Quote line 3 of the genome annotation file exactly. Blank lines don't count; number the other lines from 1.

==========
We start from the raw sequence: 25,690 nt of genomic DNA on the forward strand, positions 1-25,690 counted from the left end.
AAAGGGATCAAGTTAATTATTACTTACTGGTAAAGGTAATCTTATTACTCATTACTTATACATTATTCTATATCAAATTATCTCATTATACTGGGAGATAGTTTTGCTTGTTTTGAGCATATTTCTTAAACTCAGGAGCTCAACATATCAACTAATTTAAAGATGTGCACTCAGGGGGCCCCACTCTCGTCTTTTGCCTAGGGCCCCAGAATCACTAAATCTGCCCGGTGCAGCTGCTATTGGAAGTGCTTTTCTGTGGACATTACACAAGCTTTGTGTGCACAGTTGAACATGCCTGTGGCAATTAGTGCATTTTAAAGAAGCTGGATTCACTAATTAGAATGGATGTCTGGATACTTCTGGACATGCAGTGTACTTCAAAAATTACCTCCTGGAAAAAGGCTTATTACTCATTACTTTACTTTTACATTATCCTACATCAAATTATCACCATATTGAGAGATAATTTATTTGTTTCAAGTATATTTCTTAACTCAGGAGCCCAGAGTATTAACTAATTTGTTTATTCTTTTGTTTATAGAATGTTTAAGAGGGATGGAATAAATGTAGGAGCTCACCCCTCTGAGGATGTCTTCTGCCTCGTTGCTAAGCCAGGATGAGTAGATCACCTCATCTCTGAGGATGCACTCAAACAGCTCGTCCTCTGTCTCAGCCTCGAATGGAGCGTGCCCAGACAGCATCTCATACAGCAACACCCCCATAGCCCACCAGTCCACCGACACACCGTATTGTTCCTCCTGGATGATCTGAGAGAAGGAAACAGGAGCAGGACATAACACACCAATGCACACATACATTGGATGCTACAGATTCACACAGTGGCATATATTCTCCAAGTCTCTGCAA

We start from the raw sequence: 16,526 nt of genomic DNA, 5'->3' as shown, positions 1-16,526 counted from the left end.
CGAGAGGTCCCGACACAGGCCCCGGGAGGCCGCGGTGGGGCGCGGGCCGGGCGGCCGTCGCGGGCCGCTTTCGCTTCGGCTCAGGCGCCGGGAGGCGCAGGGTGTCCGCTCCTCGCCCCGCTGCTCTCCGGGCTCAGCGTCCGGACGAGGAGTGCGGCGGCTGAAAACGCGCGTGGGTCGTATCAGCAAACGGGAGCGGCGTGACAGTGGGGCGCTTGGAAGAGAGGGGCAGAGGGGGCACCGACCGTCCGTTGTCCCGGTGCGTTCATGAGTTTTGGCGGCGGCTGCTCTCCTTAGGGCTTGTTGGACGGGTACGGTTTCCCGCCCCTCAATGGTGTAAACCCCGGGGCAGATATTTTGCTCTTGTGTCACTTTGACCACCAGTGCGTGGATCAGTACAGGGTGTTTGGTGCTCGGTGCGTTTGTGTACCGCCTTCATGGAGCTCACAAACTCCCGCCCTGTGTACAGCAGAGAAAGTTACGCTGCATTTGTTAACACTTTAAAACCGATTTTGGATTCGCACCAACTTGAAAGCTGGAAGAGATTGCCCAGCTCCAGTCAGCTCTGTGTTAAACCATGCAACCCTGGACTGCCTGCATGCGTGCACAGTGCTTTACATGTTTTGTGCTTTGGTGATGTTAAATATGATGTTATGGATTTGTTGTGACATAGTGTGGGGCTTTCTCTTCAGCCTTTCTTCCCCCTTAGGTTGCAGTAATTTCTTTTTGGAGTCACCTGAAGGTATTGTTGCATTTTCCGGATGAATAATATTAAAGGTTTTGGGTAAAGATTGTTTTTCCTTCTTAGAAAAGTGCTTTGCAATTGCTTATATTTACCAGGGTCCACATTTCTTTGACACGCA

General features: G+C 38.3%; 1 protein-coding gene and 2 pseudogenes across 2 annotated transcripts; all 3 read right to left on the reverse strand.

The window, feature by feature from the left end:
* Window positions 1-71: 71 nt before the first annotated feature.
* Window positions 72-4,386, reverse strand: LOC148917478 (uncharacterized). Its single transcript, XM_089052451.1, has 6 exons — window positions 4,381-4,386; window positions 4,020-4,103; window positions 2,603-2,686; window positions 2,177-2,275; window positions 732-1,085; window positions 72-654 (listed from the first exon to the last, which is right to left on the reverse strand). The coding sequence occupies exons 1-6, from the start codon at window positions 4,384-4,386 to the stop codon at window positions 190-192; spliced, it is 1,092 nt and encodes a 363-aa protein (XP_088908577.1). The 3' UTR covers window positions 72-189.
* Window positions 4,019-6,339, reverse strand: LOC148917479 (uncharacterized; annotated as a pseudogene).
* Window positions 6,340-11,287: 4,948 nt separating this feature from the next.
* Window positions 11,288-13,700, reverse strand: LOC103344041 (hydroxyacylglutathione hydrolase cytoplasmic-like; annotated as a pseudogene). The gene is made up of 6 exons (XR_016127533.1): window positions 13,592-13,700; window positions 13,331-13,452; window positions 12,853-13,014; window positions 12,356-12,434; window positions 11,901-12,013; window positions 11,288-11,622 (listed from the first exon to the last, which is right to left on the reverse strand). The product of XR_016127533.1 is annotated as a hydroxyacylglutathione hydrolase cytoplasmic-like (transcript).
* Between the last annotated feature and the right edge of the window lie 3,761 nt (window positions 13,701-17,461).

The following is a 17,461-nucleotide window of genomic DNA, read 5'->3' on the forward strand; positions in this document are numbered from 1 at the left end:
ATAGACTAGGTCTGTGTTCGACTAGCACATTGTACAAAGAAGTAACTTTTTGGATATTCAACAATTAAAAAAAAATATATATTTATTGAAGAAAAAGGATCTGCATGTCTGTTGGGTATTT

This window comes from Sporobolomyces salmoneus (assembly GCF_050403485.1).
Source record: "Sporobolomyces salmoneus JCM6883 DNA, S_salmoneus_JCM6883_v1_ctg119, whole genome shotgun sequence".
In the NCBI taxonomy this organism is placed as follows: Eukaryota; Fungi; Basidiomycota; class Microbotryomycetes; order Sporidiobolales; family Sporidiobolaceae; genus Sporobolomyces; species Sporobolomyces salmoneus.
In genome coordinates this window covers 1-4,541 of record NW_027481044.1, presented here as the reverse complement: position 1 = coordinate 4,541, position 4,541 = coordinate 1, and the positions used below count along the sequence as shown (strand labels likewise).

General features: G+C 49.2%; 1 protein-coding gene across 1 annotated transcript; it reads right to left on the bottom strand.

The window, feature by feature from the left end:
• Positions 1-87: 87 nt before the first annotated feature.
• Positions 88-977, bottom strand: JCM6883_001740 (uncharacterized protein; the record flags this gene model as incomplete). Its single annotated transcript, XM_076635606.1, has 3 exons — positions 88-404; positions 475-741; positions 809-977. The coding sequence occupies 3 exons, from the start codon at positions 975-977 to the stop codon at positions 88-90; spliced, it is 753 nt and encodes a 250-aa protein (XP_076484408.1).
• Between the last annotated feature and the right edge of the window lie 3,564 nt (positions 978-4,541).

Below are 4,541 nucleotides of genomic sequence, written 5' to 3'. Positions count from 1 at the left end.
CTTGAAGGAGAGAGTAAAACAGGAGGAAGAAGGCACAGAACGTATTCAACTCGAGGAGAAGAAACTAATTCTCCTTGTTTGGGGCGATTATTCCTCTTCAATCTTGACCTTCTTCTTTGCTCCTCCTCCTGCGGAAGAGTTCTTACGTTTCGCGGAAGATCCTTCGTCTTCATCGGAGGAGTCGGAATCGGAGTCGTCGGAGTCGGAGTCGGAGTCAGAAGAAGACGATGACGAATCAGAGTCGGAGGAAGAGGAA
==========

We start from the raw sequence: 16,526 nt of genomic DNA, 5'->3' as shown, positions 1-16,526 counted from the left end.